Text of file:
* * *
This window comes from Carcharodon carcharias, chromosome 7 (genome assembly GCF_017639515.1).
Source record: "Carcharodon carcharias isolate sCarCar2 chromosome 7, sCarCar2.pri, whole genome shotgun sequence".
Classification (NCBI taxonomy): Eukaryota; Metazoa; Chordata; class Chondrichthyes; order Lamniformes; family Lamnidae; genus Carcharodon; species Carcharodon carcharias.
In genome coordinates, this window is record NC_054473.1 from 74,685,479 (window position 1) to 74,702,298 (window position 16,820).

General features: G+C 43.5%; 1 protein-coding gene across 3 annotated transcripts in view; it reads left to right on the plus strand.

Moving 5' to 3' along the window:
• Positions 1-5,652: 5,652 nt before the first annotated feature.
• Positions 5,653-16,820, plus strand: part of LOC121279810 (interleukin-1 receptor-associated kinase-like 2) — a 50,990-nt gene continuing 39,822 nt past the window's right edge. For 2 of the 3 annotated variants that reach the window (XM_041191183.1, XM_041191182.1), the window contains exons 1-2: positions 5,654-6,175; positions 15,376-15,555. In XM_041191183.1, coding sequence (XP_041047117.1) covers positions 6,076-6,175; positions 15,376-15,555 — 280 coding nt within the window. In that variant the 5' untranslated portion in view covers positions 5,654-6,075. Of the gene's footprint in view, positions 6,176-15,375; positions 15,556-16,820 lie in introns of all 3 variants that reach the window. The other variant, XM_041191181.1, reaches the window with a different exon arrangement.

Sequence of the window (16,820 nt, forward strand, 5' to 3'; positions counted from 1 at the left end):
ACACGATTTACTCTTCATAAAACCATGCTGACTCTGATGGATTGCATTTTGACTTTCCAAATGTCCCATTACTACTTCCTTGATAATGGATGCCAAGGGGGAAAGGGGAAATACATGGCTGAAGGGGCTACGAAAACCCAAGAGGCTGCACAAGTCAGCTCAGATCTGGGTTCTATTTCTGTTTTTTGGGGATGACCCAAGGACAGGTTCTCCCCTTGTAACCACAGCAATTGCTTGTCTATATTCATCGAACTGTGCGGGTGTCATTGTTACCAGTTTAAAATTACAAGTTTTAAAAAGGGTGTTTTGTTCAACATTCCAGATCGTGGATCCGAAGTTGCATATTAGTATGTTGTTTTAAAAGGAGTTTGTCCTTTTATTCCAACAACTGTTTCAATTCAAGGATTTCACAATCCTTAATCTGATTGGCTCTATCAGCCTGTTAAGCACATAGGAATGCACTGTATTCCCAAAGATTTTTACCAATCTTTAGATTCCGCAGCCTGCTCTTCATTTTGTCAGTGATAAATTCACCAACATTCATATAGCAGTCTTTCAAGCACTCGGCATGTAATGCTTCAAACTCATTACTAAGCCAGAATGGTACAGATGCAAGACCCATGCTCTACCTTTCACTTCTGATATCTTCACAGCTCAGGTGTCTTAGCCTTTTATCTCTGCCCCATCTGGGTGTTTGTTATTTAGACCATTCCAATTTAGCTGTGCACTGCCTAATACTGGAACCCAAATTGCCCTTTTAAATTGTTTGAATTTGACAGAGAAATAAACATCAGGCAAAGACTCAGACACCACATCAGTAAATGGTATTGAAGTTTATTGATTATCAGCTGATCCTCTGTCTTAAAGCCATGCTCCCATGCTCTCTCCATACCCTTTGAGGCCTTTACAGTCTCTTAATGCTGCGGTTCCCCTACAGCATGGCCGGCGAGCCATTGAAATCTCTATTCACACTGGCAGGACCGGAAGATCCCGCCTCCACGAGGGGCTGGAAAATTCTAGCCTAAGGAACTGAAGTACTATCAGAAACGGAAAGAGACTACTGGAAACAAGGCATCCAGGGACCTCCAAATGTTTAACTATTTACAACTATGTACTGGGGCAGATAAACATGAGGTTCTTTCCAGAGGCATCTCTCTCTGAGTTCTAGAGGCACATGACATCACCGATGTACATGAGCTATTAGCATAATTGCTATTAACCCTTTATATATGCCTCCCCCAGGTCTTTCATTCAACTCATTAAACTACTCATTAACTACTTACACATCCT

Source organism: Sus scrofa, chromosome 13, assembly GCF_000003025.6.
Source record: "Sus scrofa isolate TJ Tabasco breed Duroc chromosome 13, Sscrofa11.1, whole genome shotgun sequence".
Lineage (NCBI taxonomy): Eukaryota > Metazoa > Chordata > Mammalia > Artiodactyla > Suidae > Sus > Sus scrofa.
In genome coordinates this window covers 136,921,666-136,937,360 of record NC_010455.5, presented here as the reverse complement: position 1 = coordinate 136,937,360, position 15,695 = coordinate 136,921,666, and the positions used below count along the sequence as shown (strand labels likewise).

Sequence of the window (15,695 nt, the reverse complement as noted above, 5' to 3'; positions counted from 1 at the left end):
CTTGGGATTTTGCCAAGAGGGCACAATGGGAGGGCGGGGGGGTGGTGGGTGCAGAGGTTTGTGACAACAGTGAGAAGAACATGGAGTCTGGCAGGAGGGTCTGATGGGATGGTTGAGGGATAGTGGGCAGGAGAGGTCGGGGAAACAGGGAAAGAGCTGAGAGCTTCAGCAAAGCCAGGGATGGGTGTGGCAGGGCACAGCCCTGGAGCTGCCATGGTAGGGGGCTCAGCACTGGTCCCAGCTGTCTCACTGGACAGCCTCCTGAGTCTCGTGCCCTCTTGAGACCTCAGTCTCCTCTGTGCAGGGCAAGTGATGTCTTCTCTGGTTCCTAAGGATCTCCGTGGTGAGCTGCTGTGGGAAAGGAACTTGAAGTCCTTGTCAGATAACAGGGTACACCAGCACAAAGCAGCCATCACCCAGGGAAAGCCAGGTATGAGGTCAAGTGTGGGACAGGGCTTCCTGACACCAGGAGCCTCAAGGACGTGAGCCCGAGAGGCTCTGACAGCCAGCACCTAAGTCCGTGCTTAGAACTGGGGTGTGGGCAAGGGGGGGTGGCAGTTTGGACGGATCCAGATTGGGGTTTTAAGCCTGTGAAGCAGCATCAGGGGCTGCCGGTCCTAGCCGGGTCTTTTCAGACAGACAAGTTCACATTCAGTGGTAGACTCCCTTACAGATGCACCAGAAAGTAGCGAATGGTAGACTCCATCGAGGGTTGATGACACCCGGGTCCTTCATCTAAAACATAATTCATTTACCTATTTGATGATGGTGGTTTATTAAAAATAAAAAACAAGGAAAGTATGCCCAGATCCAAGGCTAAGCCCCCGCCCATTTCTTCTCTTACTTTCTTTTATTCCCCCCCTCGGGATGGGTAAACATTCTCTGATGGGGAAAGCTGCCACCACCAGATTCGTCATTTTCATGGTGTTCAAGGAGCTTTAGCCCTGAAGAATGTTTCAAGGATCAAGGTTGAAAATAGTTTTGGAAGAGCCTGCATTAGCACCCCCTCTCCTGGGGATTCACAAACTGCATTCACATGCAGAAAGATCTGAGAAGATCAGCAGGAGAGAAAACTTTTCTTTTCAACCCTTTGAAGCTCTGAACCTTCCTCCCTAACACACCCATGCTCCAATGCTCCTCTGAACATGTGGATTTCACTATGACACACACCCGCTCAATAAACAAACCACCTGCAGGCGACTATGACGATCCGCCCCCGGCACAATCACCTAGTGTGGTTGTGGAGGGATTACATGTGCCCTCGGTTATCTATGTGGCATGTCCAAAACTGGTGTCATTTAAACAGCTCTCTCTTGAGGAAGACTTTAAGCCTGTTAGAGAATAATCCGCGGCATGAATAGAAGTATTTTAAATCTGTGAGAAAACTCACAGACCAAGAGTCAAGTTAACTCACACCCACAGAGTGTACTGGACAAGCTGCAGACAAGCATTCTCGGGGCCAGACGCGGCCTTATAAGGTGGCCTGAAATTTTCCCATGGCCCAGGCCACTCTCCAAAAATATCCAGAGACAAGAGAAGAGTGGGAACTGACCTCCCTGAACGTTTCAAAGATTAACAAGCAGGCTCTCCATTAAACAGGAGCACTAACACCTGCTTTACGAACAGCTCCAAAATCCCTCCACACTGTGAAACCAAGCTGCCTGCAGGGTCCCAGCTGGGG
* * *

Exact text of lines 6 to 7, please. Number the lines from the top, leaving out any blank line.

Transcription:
Moving 5' to 3' along the window:
• Positions 1-5,652: 5,652 nt before the first annotated feature.